The SBNR are church members and leaders…if they haven’t left yet.
“I decided not to be a General Conference delegate this year,” Suri confided, matter of factly. “I’ve gone every other year. But I’m not sure I still believe in this stuff. I’m not mad. It’s not anything like that. It’s just that I’m more of a universalist. God is love; that’s it. I don’t believe in the duality of heaven and hell. If I don’t come back to Annual Conference next year, you’ll know why. I’ve just moved on.”
INSIGHT: Church on the move. As Phyllis Tickle famously observed, every 500 years the church feels compelled to have a huge rummage sale. We “move on” in our practice, our beliefs, and/or our organization. I think the church is actually moving on from the duality of heaven and hell into a kind of “God is love” unity. Rob Bell’s book, “Love Wins” is a sign of that.
I wonder how many of our church members and leaders lean toward universalism? Personally, I don’t believe in hell as a literal place. Remember, I’m a panentheist (not a pantheist): I believe that God is in everything, including in each person. Hell, as near as I can figure, is a life lived apart from love, but I don’t see it as a place that God sends us to, condemns us to, or abandons us to.
ACTION: Get clear and get honest. Conduct an audit of your actual beliefs—whether at the level of congregation, small group, friends, or even just yourself. Take an honest look at what you do and don’t believe, and whether your church’s worship, ministries, and classes, are reflective of these beliefs. Invite your SBNR friends. It could make for very stimulating dialogue and build bridges of understanding.
The SBNR are looking for alternatives, and finding them.
“I’m the acquisitions editor for an evangelical Christian publishing company,” Shanda, an accomplished woman in her 50s, told me, “but I almost never go to church anymore.” She hesitated. “My theology has opened up quite a bit.” Another pause. She lowered her voice, “It’s boring. Especially compared to the personal development groups I am part of.”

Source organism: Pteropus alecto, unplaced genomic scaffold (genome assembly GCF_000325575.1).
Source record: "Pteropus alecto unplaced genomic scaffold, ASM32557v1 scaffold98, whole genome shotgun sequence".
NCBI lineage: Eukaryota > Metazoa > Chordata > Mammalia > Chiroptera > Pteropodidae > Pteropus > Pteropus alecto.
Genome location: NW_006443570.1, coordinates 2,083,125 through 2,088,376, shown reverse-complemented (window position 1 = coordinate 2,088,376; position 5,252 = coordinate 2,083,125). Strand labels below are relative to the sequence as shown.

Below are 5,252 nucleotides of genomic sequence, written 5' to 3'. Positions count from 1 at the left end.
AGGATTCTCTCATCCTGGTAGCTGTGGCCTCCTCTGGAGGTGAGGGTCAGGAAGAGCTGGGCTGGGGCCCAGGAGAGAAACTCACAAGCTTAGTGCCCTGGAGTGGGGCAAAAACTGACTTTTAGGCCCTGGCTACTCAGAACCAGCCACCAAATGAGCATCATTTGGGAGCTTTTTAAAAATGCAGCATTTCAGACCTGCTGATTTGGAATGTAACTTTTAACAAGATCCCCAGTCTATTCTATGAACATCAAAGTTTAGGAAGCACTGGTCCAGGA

INSIGHT: Don’t bore folks. SBNR folks are not anti-group, anti-growth or anti-God. They are anti-boredom. There are too many other options out there to waste time on experiences that don’t deliver. If church isn’t conducted in a way that connects, engages, inspires, provokes, challenges, or causes spiritual growth—then folks will look elsewhere. Don’t give them any excuses! Notice, I didn’t say church needs to entertain, babysit or amuse. It doesn’t. Yes, people want high quality experiences that engage them. Challenge and engage people with a love that risks everything and promises a real difference in the world! That’s never boring.
ACTION: Stand for something. Many churches are in survival mode. They have given up on standing for something. Instead, they’re trying to not lose people. Paradoxically, that loses people. Find a kingdom-oriented passion and stand for it. Preach it, pray it, and live it. Risk the church for it. After all, that’s what Jesus did.
Here’s the bottom line, church: SBNR folks have something vital to teach the church. If we listen, we might just gain clues to our own re-birth.
This article first appeared on June 21, 2016.